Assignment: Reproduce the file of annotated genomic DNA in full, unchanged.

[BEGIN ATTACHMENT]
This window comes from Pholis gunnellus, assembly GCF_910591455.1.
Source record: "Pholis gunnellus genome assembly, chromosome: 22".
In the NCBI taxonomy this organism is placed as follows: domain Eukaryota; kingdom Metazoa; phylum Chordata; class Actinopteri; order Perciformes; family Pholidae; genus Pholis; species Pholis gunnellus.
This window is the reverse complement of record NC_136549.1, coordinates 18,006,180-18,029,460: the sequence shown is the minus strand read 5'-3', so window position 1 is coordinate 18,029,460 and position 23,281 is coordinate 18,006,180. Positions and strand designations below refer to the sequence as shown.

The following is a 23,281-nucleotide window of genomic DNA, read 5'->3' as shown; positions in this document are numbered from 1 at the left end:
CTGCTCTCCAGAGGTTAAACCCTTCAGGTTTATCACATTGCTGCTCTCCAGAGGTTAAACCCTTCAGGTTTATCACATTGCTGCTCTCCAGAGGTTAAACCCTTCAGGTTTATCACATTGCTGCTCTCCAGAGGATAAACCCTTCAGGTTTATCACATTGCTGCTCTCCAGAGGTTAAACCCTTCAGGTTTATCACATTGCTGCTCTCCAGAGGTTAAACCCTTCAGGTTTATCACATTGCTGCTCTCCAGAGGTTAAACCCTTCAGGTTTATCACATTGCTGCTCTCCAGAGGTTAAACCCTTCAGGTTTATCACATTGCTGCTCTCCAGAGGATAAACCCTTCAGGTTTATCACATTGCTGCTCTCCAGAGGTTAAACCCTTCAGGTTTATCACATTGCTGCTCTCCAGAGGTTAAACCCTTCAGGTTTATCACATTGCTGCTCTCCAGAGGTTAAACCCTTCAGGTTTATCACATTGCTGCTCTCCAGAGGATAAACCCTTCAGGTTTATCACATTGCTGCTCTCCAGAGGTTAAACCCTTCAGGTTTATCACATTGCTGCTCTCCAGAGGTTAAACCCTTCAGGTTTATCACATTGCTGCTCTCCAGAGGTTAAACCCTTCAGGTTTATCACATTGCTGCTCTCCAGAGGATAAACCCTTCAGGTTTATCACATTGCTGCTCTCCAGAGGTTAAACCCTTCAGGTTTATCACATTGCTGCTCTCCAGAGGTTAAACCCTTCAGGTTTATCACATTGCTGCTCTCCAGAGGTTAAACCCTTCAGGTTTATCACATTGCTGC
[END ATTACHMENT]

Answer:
This window comes from Pholis gunnellus, assembly GCF_910591455.1.
Source record: "Pholis gunnellus genome assembly, chromosome: 22".
In the NCBI taxonomy this organism is placed as follows: domain Eukaryota; kingdom Metazoa; phylum Chordata; class Actinopteri; order Perciformes; family Pholidae; genus Pholis; species Pholis gunnellus.
This window is the reverse complement of record NC_136549.1, coordinates 18,006,180-18,029,460: the sequence shown is the minus strand read 5'-3', so window position 1 is coordinate 18,029,460 and position 23,281 is coordinate 18,006,180. Positions and strand designations below refer to the sequence as shown.

The following is a 23,281-nucleotide window of genomic DNA, read 5'->3' as shown; positions in this document are numbered from 1 at the left end:
CTGCTCTCCAGAGGTTAAACCCTTCAGGTTTATCACATTGCTGCTCTCCAGAGGTTAAACCCTTCAGGTTTATCACATTGCTGCTCTCCAGAGGTTAAACCCTTCAGGTTTATCACATTGCTGCTCTCCAGAGGATAAACCCTTCAGGTTTATCACATTGCTGCTCTCCAGAGGTTAAACCCTTCAGGTTTATCACATTGCTGCTCTCCAGAGGTTAAACCCTTCAGGTTTATCACATTGCTGCTCTCCAGAGGTTAAACCCTTCAGGTTTATCACATTGCTGCTCTCCAGAGGTTAAACCCTTCAGGTTTATCACATTGCTGCTCTCCAGAGGATAAACCCTTCAGGTTTATCACATTGCTGCTCTCCAGAGGTTAAACCCTTCAGGTTTATCACATTGCTGCTCTCCAGAGGTTAAACCCTTCAGGTTTATCACATTGCTGCTCTCCAGAGGTTAAACCCTTCAGGTTTATCACATTGCTGCTCTCCAGAGGATAAACCCTTCAGGTTTATCACATTGCTGCTCTCCAGAGGTTAAACCCTTCAGGTTTATCACATTGCTGCTCTCCAGAGGTTAAACCCTTCAGGTTTATCACATTGCTGCTCTCCAGAGGTTAAACCCTTCAGGTTTATCACATTGCTGCTCTCCAGAGGATAAACCCTTCAGGTTTATCACATTGCTGCTCTCCAGAGGTTAAACCCTTCAGGTTTATCACATTGCTGCTCTCCAGAGGTTAAACCCTTCAGGTTTATCACATTGCTGCTCTCCAGAGGTTAAACCCTTCAGGTTTATCACATTGCTGC